One might imagine that testing the cabin air of a jet airliner would be a straightforward exercise.
After all, every now and then the air is contaminated with jet engine oil which can easily get into the bleed air – as a fundamental design flaw.
EASA (European Aviation Safety Agency) are presently testing the cabin air of jet airliners as there have been multiple reports that both aircrew and passengers have been made seriously ill following exposure – since 1953. court papers escobedo v Boeing
But to link a cause of ill health with a commercial airliner would be very – inconvenient and costly?
Fume events are supposed to be RARE and therefore difficult to measure? or that’s what the long suffering public and politicians are told.
So why not leave the airliner on the ground for ease of testing and follow the advice of a professional pilot in 2007 – (the last time that airliner cabin air was ‘tested’ by Cranfield University) when he volunteered to fill a BAe 146 cabin with VISIBLE OIL FUMES on the ground for testing?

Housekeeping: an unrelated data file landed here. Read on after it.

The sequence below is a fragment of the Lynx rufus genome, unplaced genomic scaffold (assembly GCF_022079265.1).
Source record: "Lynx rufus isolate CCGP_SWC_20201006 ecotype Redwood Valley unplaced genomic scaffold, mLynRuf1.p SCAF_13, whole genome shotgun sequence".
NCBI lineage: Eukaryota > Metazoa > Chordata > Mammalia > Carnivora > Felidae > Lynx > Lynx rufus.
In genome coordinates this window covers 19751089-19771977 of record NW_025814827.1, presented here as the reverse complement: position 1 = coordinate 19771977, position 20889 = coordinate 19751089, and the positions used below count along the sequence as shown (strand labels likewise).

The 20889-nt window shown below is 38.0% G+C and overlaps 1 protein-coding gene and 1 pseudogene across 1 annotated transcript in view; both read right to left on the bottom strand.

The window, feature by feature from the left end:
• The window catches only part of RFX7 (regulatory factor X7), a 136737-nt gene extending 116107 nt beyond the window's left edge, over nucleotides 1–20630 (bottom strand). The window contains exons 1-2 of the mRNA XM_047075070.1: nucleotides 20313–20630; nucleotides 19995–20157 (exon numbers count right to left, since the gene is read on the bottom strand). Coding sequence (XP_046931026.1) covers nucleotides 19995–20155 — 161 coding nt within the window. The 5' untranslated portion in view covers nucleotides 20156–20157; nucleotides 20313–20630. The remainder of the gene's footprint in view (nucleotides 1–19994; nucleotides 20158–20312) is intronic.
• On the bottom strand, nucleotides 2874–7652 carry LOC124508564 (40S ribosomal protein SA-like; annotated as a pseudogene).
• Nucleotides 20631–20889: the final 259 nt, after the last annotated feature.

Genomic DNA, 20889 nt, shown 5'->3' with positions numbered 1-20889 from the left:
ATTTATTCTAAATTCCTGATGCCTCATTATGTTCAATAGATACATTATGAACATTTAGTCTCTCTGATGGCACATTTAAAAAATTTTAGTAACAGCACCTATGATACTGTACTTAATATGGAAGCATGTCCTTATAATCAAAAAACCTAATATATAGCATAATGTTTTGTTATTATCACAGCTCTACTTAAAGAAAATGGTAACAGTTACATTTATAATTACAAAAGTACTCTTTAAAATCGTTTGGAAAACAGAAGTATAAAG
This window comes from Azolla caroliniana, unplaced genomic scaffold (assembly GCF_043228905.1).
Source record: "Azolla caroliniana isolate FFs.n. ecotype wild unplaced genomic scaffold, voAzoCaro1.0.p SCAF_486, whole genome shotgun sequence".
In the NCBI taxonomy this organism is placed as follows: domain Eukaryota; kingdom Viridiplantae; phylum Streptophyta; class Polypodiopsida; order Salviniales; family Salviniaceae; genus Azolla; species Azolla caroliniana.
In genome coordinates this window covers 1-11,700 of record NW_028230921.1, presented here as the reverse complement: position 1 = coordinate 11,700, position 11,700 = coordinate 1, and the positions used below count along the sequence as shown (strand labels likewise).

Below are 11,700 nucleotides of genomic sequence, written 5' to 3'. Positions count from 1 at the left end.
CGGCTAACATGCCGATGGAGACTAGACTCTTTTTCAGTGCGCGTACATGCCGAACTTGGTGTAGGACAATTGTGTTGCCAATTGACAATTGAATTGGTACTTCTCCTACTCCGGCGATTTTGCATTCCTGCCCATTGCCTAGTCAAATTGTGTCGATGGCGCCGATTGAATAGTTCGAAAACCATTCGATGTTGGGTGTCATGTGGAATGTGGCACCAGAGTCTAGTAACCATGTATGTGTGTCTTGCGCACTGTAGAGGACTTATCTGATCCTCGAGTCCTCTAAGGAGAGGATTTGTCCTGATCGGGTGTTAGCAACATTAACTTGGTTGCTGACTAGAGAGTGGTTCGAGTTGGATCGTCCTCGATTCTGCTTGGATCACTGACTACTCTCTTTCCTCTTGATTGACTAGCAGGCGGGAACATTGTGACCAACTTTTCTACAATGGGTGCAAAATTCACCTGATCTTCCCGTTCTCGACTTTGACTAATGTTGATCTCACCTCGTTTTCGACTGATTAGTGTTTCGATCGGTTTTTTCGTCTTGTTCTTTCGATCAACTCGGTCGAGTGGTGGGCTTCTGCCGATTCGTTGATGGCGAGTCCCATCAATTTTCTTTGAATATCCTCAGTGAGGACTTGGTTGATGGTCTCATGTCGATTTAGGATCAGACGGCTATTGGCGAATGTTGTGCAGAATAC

Click to read the offer: Prof Helen Muir Cranfield Uni. November 2007
It is confidently predicted that when EASA publish results of their testing of cabin air in the Autumn of 2016 EASA will state that the air quality is comparable with any office or home.
In other words – don’t worry…
It is recommended that any future discussion on the subject of toxic cabin air is held in a visible oil fume filled confined space to give EASA the experience of being gassed; after all – rare fume events are not officially a risk or dangerous…
The mystery is – how do EASA get away with fraudulent testing?